To defeat the Islamic State
The decisions that determined the fate of the great nations and empires that failed to survive the 20th century are well known.
For the Kaiser’s Germany, it was the “blank cheque” to Austria after Sarajevo. For Great Britain, the 1939 war guarantee to Poland. For the Third Reich, it was the June 1941 invasion of Russia. For the Empire of the Sun, the decision to attack Pearl Harbor.
And for the Soviet Empire, it was the invasion of Afghanistan.
As for the United States, historians may one day concur with the late Gen. Bill Odom. For the lone superpower to survive that century, the decision to invade and occupy Iraq was the most disastrous blunder in its history.
George W. Bush held out the promise of a peaceful Mesopotamian democracy as a magnet for all Arab nations. What we produced is a broken land awash in blood, a country severed by tribe and faith: a Kurdish north, Shia south and a Sunni west controlled by the savages of an “Islamic State” even al-Qaida hates and fears.
In Syria, where the United States has been aiding rebels to bring down Bashar Assad, that Islamic State now controls the northern and eastern half of the country. In Libya, where we delivered the air and missile strikes to smash Col. Gadhafi’s forces, Islamist fanatics have gained the upper hand in the civil war for control of that country.
In all three countries, the United States, which claimed to be battling dictatorship to bring democracy, helped to create the power vacuum these Islamists have moved to fill.
We are the enablers of the Islamic State.
How grave is the threat?
ISIS is a “direct threat to our homeland” says Rep. Peter King. “An existential threat” echoes Sen. Lindsey Graham, “I think of an American city in flames.”
The Islamic State “is beyond anything we’ve seen,” says Sec. Chuck Hagel, an “imminent threat to every interest we have.”
America is “in the most dangerous position we’ve ever been in,” says Sen. Jim Inhofe, “They’re crazy out there. And they are rapidly developing a method to blow up a major U.S. city.”
Undeniably, these are bloodthirsty religious fanatics who revel in beheadings and crucifixions and have exhibited battlefield bravery and skill.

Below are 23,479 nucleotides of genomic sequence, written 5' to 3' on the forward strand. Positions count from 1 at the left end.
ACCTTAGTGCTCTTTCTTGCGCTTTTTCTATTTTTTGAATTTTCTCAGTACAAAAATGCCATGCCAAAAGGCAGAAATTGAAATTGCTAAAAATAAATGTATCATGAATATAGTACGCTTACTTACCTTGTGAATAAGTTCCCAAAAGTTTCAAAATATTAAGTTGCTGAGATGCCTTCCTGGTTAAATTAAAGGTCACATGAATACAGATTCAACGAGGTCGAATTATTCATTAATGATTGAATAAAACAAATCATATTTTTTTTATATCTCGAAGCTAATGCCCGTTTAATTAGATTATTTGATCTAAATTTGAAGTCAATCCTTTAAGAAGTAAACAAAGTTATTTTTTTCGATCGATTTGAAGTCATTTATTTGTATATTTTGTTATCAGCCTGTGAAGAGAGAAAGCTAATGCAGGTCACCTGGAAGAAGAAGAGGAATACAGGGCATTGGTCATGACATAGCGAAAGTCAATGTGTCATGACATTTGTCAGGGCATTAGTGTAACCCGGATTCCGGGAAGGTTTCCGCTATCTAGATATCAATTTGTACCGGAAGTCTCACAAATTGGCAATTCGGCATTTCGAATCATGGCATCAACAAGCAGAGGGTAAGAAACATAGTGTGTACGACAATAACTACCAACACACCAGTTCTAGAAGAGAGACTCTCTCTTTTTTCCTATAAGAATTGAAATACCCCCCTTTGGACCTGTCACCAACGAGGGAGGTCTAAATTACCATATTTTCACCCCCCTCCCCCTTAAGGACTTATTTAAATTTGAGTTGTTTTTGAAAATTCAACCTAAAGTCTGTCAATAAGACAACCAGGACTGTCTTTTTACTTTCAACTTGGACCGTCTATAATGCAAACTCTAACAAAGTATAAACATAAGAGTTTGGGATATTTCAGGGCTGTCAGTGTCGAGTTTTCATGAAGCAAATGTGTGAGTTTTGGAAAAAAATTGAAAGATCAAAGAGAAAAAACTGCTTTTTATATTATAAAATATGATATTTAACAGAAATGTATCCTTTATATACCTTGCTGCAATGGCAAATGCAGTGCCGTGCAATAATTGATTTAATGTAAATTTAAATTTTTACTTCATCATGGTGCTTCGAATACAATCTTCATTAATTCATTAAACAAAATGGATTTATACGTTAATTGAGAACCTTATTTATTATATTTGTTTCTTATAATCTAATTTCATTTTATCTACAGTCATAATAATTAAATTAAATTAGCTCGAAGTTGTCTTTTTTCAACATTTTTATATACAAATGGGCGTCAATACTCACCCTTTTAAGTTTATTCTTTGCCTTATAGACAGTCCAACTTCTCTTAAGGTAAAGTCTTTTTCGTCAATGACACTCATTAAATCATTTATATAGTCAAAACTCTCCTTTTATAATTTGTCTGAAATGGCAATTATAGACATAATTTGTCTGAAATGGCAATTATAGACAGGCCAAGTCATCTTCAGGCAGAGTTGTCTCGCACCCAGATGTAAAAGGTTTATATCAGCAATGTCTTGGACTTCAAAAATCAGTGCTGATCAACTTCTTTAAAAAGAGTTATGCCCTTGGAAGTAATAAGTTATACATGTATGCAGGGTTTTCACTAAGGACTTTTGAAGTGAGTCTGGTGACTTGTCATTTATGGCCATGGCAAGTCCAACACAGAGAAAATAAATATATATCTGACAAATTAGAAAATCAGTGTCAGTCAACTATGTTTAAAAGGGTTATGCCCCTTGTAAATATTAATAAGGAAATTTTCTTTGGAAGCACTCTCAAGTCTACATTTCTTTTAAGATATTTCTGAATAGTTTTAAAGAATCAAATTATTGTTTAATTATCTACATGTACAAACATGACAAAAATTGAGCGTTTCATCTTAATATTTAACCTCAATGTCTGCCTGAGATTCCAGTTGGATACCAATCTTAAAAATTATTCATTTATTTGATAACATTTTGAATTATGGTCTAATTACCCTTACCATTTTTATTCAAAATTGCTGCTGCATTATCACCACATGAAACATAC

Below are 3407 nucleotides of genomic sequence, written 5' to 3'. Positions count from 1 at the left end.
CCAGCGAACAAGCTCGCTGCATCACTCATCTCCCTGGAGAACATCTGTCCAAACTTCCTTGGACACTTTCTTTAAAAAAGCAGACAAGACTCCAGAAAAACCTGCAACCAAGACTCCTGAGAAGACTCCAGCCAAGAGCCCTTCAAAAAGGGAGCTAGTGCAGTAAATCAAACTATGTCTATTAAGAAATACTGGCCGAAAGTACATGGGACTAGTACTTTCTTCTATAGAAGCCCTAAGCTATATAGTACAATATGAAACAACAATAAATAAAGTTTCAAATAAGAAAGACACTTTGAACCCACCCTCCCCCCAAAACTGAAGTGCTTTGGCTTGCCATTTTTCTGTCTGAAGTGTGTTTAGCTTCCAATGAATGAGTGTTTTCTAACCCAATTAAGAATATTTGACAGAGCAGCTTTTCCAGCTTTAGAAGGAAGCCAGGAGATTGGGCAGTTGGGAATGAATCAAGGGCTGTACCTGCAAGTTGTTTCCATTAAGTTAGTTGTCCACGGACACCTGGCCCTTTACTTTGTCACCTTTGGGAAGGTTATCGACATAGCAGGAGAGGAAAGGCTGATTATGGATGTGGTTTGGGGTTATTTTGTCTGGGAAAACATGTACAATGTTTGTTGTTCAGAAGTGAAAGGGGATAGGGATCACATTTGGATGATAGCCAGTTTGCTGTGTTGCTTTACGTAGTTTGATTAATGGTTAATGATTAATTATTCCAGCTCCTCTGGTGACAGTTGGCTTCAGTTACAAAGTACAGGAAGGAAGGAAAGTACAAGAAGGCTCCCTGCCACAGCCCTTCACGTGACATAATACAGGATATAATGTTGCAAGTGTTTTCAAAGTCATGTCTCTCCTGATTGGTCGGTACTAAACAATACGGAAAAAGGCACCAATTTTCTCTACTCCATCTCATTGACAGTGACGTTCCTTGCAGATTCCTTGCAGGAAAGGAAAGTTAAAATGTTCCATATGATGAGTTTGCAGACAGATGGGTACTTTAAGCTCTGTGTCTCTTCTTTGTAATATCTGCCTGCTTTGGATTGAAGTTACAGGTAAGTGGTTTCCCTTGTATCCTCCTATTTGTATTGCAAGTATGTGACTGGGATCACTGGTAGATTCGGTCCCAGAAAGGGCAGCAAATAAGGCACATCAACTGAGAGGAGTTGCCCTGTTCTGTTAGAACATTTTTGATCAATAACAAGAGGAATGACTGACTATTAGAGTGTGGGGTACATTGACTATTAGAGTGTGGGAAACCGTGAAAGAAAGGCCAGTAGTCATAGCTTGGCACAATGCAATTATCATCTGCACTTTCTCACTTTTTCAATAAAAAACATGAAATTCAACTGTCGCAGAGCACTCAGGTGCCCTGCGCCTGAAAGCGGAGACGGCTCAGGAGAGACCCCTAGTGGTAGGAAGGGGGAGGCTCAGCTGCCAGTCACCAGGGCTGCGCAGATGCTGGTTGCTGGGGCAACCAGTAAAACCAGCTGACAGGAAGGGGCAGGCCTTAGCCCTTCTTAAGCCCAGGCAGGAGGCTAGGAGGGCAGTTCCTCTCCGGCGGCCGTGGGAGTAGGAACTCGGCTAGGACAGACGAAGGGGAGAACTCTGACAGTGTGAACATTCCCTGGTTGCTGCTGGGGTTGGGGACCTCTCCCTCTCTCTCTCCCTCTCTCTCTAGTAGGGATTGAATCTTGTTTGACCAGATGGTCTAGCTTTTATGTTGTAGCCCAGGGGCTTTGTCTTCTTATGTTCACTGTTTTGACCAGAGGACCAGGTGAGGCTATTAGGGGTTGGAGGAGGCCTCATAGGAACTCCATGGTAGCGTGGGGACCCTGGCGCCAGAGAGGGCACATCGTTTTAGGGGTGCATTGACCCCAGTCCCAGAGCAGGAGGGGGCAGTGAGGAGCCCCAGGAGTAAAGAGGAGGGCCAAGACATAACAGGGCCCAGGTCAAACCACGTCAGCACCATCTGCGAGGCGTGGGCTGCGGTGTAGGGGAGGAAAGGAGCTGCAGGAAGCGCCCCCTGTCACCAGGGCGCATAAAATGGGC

But are 17,000 jihadi fighters in landlocked regions of Iraq and Syria really an imminent and mortal threat to an America with thousands of nuclear weapons and tens of thousands of missiles and bombs and the means to deliver them?
How grave is this crisis? Consider the correlation of forces.
Who are the vocal and visible friends and fighting allies of ISIS?
They are nonexistent.
The Turks, Saudis, Qataris and Kuwaitis who, stupidly, have been aiding ISIS in bringing down Bashar Assad and blowing a hole in the “Shia Crescent” of Tehran, Baghdad, Damascus and Hezbollah, have lately awakened to their idiocy and are cutting off aid to ISIS.
Moderate Sunnis detest ISIS for its barbarism and desecration of shrines. The Christians and Yazidis fear and loathe them. The Kurds, both the Syrian YPG and PKK, which broke open the exit route for the Yazidis from Mount Sinjar, and the peshmerga despise ISIS.
Lebanon’s army, Syria’s army, Hezbollah and Iran have been fighting ISIS with Russian assistance. Vladimir Putin himself warned us of the absurdity of our attacking Assad last year, arguing that we would be allying ourselves with the same terrorists who brought down the twin towers.
Was Putin not right?
Even al-Qaida and Hamas have repudiated ISIS.
We need no boots on the ground in Syria, for it is the presence of “Crusaders” on Islamic soil that is the principal recruiting tool of the jihadists.
What we need is diplomacy beyond the simple-minded, “Either you are with us or you are with the terrorists!” a diplomacy that invites old enemies into a coalition for a cause on which we all agree.
If Assad is willing to go in for the kill on ISIS, let us work out a truce and amnesty for the Free Syrian Army and call off that part of the rebellion, so Assad’s army can focus on killing ISIS.
George H. W. Bush made an ally of Hafez al-Assad in Desert Storm.
Why not make an ally of his son against ISIS?
We should next tell the Saudis, Qataris and Kuwaitis that any more aid to ISIS and they are on their own. We should inform the Turks that their continued membership in NATO is contingent upon sealing their border to ISIS volunteers and their assistance in eradicating the terrorist organization.
We should convey to Iran that an end to our cold war is possible if all attacks on the West stop and we work together to exterminate the Islamic State. Why would they not take the deal?
As for Abu Bakr al-Baghdadi, the self-proclaimed successor to Muhammad, my bet is that he closes out his brief career as caliph at an unscheduled meeting with Seal Team 6.
Patrick J. Buchanan is the author of the new book “The Greatest Comeback: How Richard Nixon Rose From Defeat to Create the New Majority.”